Black Unemployment Remains Below 10% for Second Straight Quarter Resources / Uncategorized

While America’s economic recovery has continued throughout 2015, the good news hasn’t been equally good for everyone.

Nationwide, the unemployment rate in the third quarter of 2015 fell to 5.1 percent, a 0.2 percent drop from the second quarter, the Economic Policy Institute reports. While that’s certainly proof of America’s rebound, the rates pertaining to specific ethnic groups show how much progress remains to be made.

Although the black unemployment rate stands at 9.2 percent — remaining below 10 percent for the second straight quarter  — it’s significantly higher than the rate for hispanics (6.4 percent), and it’s more than double the rate for whites (4.4 percent) and Asians (3.6 percent).

The state with the lowest unemployment for blacks in the third quarter of 2015 was Massachusetts, where the number dipped to 5.3 percent. As the EPI reports, however, that number might be misleading, as the state’s overall work force shrank by 1.8 percent — a figure that suggests the falling jobless rates reflect people abandoning their searches, not finding work.

The state with the next-lowest black unemployment rate is Texas, though its 7.1 percent remains slightly higher than the 6.9 percent posted by Tennessee in the second quarter, when that state boasted the lowest rate for African Americans.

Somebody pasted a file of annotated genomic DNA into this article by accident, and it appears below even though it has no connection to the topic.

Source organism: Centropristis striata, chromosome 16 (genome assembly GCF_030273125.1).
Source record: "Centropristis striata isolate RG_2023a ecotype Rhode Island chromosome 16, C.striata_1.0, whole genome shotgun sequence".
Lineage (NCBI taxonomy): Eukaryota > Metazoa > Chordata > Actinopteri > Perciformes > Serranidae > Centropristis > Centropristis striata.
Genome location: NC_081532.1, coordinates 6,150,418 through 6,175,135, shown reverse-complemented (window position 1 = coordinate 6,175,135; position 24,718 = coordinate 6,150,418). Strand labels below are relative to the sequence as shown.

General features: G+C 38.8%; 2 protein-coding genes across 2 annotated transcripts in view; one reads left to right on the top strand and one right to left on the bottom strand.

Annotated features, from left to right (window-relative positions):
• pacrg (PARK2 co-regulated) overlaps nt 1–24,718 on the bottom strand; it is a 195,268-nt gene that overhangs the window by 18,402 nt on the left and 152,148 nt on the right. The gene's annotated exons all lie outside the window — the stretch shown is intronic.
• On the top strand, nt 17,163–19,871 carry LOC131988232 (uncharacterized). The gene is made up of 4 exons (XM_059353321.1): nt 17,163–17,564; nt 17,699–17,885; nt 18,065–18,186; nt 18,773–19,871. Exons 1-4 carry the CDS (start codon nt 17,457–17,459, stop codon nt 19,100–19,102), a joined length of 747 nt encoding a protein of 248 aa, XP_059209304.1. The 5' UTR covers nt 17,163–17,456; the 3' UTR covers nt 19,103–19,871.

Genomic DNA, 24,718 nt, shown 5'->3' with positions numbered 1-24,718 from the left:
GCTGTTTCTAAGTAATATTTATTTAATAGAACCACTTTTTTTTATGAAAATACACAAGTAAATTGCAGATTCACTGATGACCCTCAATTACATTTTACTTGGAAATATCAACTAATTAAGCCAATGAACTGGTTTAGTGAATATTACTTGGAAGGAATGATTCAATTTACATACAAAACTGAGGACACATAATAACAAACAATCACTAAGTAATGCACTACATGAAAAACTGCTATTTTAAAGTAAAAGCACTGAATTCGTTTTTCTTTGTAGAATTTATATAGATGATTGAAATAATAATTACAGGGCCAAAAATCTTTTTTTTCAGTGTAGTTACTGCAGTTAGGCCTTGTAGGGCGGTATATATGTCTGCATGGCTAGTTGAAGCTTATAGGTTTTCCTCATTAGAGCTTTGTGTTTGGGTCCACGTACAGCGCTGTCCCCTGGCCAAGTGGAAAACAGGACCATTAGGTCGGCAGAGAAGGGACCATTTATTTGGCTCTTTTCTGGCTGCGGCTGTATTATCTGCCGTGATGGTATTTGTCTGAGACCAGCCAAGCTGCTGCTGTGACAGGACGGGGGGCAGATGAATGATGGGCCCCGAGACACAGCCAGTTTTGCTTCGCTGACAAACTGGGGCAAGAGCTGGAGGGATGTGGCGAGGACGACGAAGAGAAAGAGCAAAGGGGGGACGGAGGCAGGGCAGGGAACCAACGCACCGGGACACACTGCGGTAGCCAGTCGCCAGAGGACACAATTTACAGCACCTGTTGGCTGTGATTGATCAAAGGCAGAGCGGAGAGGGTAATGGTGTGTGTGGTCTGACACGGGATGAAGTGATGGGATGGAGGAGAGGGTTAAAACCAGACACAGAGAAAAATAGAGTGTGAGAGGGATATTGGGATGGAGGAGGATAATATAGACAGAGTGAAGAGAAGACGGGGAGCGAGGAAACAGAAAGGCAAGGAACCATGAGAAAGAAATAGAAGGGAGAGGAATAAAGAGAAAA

Overall, there are now 15 states — four more than in Q2 — where black unemployment is below 10 percent. Again, this is promising, but according to the EPI, there are only six states (Indiana, Michigan, Mississippi, Ohio, Tennessee, and Texas) where the jobless rate for African Americans is at or below its pre-recession level. That number is down two from the second quarter of 2015, and as the EPI reported in August, seven of Q2’s eight states — all of them except Texas — had some of the nation’s highest African American unemployment rates before the recession.

In many places, the disparity between black and white joblessness remains especially troubling. In Washington, D.C., the state with the largest gap, black unemployment is 5.7 times higher than the rate for whites.

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